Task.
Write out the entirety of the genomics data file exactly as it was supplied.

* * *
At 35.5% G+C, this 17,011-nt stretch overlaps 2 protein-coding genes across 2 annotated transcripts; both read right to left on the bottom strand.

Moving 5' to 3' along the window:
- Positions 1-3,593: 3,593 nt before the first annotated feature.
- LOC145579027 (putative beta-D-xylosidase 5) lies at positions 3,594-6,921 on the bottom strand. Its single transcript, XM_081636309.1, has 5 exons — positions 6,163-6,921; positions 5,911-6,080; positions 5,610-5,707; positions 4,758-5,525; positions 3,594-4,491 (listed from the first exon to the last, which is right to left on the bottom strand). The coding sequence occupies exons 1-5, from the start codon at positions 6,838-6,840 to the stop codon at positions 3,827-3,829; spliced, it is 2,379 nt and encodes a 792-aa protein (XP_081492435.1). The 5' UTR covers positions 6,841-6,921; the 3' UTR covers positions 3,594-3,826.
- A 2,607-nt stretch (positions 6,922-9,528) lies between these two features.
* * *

At 35.5% G+C, this 17,011-nt stretch overlaps 2 protein-coding genes across 2 annotated transcripts; both read right to left on the bottom strand.

Moving 5' to 3' along the window:
- Positions 1-3,593: 3,593 nt before the first annotated feature.
- LOC145579027 (putative beta-D-xylosidase 5) lies at positions 3,594-6,921 on the bottom strand. Its single transcript, XM_081636309.1, has 5 exons — positions 6,163-6,921; positions 5,911-6,080; positions 5,610-5,707; positions 4,758-5,525; positions 3,594-4,491 (listed from the first exon to the last, which is right to left on the bottom strand). The coding sequence occupies exons 1-5, from the start codon at positions 6,838-6,840 to the stop codon at positions 3,827-3,829; spliced, it is 2,379 nt and encodes a 792-aa protein (XP_081492435.1). The 5' UTR covers positions 6,841-6,921; the 3' UTR covers positions 3,594-3,826.
- A 2,607-nt stretch (positions 6,922-9,528) lies between these two features.